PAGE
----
Markets

Thousands of Robinhood Investors Want to Profit From a Stock Market Crash

It's never been a better time for young people to start investing, and many have turned to the Robinhood mobile app to buy their first stocks. The stocks Robinhood investors are buying have inspired a lot of debate about their suitability for people who are new to the market, but it's still good to see newcomers embracing the idea of getting their money to work through investing.

Yet thousands of Robinhood investors are actually taking the opposite view on stocks. Rather than expecting good times ahead, these bearish app-users have focused their attention on ETFs that are tied to stock market volatility. These volatility ETFs typically do rise in value when stocks fall, but their long-term behavior leaves a lot to be desired.

Person looking at wall with downward-facing chart and lots of down arrows, in front of a table with glasses, pens, and paper.

Image source: Getty Images.

The idea behind volatility ETFs

Fund companies designed volatility ETFs to track what's known as the S&P Volatility Index (VOLATILITYINDICES: ^VIX), or the VIX for short. Many market participants refer to the VIX as the "Fear Index," because it tends to go up when the market falls sharply but then go down when the market recovers.

Volatility ETFs come with different characteristics, and three in particular have made their way into a large number of Robinhood investors' portfolios. The most popular is ProShares Ultra VIX Short-Term (NYSEMKT: UVXY), with more than 16,000 investors counting it among their holdings. iPath Series B S&P 500 VIX (NYSEMKT: VXX) weighs in with almost 5,400 investors, and another 3,400 Robinhood users own shares of ProShares VIX Short-Term Futures (NYSEMKT: VIXY).

Two of these ETFs have the same investment objectives, but one differs. The regular ProShares ETF and the iPath offering tries to achieve a daily return that exactly matches the daily change in short-term futures contracts tracking the VIX. The ProShares Ultra ETF is designed to offer a leveraged return equal to 1.5 times the daily change in VIX futures.

Volatility ETFs can work extremely well when markets plunge over short periods of time. Consider this best-case scenario for the funds, which happened during the coronavirus bear market:

  • The regular ProShares volatility ETF jumped 405% from Feb. 19 to March 18.
  • The iPath fund did just a little better, climbing 409%.
  • The leveraged ProShares Ultra ETF exploded higher even further, with gains of 932%.

It's those kind of quick paydays that many new investors who gravitate to volatility ETFs want to see.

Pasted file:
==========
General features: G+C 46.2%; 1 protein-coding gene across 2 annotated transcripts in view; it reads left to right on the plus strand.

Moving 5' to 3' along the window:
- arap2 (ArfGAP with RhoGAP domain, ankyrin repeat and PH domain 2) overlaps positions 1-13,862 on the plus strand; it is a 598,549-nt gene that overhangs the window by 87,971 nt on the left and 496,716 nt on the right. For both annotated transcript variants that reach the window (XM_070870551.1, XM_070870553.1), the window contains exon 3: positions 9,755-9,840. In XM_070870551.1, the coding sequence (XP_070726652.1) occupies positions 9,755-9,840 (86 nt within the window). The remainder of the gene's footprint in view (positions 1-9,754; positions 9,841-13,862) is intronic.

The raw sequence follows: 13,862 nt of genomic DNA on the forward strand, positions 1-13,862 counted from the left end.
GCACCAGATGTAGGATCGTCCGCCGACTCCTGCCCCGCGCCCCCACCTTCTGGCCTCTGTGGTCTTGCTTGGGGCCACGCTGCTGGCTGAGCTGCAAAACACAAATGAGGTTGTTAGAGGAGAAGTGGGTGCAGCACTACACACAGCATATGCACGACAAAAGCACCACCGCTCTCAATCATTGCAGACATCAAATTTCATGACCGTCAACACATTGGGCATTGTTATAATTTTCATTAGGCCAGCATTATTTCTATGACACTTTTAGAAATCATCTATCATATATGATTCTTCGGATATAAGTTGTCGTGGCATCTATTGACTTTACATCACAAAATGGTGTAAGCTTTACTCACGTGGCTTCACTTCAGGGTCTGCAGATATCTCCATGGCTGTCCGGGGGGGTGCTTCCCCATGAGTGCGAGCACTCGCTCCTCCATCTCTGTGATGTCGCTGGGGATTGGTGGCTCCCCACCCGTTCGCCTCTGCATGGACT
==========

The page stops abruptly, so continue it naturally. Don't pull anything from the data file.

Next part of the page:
Why volatility ETFs aren't ideal long-term investments

The problem, of course, is that you can't be sure exactly when that big market crash is going to happen. In the meantime, volatility ETFs don't make very suitable long-term investments, because they're designed with daily returns in mind.

As an example, look back two years with these three funds. With a market scare in late 2018 in addition to the COVID-19-inspired bear market, you'd think it would've been a pretty good period for volatility ETFs. However, the regular ProShares and iPath ETFs are down about 3% over those two years. The ProShares Ultra ETF is down more than 40%.

In other words, even with those big gains during turbulent times, volatility ETFs lost even more ground when times were good for the stock market. That left long-term investors in those ETFs with overall losses.

The better choice

Some Robinhood investors are likely trying to time a big market drop perfectly, but others might simply think that owning a volatility ETF can help you avoid the pain of stock market crashes. Yet that's not the best philosophy to have about your investing.

Unfortunately, volatility is the price investors pay for the attractive long-term gains in stocks. Investors should seek to control and manage volatility rather than getting rid of it, because eliminating risk typically also eliminates good returns.

The better choice is to identify stocks of high-quality companies and buy shares with the intent of holding them for the long run. That way, you'll participate in the success of companies whose businesses you understand and believe in. When volatility hits and stock prices fall, having cash on hand to take advantage can become some of your most profitable investments.

Volatility ETFs  are interesting investment vehicles for short-term traders. Those Robinhood investors who have a longer-term mindset, though, should steer clear and focus more of their attention on great businesses.

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Dan Caplinger has no position in any of the stocks mentioned. The Motley Fool has no position in any of the stocks mentioned. The Motley Fool has a disclosure policy.

The views and opinions expressed herein are the views and opinions of the author and do not necessarily reflect those of Nasdaq, Inc.

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